By: Genevieve Olivares, Team Ahimsa
Plastic is all around us. The United States is the 2nd largest producer of plastic in the world, behind only China.
And just last month, a powerful investigative journalism piece on the plastics industry unveiled a decades-long, multi-million dollar marketing effort to highlight plastic as a recyclable material. But did you know that less than 10% of plastic ever produced has actually been recycled?
On your next grocery run (or delivery these days) try to take notice of all the plastic surrounding your food. It’s normal to wrap produce in plastic bags that then go in more plastic bags. Each container of strawberries, the cookie trays, the plastic wrap, the sandwich bags - how many sandwich bags did you discard from your children’s lunches last week?
The most recent data collected shows nearly half of all trash generated ends up in landfills. China no longer accepts our leftover plastic so we have a big problem on our hands in the U.S. The NPR/Frontline investigation found that scientists and plastic industry leaders knew as far back as the 1970s that recycling plastic wasn’t a viable option. Documents reported that plastic breaks down each time it’s recycled and it’s an expensive process. To put in simply: it’s cheaper to make more plastic than to recycle it.
“But, my plastic has a little triangle on it, so I know it will be recycled.” Think again. I, like so many others, believed this to be true as well. It turns out that the little triangle was part of a multi-million dollar marketing campaign to imply that a water bottle is completely eco-friendly. But chances are it will head straight to a landfill or our oceans.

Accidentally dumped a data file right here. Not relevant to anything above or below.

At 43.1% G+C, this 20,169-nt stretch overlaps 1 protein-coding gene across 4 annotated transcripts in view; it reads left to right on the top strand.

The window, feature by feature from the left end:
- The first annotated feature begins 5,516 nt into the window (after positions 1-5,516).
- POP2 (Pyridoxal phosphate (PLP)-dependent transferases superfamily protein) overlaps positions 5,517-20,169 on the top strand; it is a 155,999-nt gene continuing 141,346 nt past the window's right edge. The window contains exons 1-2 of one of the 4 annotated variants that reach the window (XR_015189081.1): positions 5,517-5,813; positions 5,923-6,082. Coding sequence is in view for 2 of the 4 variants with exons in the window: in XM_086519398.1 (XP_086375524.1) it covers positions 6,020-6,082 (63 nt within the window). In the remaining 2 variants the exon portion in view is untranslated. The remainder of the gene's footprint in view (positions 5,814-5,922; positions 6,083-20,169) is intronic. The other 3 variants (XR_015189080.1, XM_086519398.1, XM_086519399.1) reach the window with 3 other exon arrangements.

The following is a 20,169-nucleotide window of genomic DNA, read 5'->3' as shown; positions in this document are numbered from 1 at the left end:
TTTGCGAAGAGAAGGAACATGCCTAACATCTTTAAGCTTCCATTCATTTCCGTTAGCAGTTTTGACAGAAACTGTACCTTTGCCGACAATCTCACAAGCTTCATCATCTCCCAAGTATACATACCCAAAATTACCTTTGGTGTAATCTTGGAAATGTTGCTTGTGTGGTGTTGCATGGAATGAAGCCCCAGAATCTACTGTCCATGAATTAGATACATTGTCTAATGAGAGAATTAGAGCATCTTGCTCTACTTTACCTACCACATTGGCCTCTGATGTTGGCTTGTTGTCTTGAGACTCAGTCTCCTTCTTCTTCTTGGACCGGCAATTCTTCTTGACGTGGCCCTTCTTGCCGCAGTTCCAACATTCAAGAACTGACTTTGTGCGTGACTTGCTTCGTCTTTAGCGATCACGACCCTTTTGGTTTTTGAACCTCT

A recent study found that every single seafood sample tested had microplastics in it. Every single one! As plastic breaks down over time, it never really disappears. It just keeps breaking down into smaller and smaller pieces, infiltrating our ocean life and wreaking havoc on its ecosystems. We now know that there more microplastics in the ocean than stars in the Milky Way
It’s easy for our plastic problem to be an “out of sight, out of mind” dilemma. But as these recent investigations and scientific reports point out, the effects of plastic are reaching far beyond our landfill borders.
And as we learn more about the dangers of plastic, the United States continues to increase production. According to the EPA, in 2017, 35.3 million pounds of plastic were produced in the United States – that’s more than double the amount produced in 1990 (17.1 million tons) and more than quadruple production in the 1980s (6.8 million tons)!
So what are some easy ways to live more sustainably?
- Grab a stainless steel water bottle and use it religiously. Take it with you everywhere. Fortunately, we are seeing water-fill stations at airports, gyms, our homes, etc. It’s also easier on our wallets and helps us stay hydrated!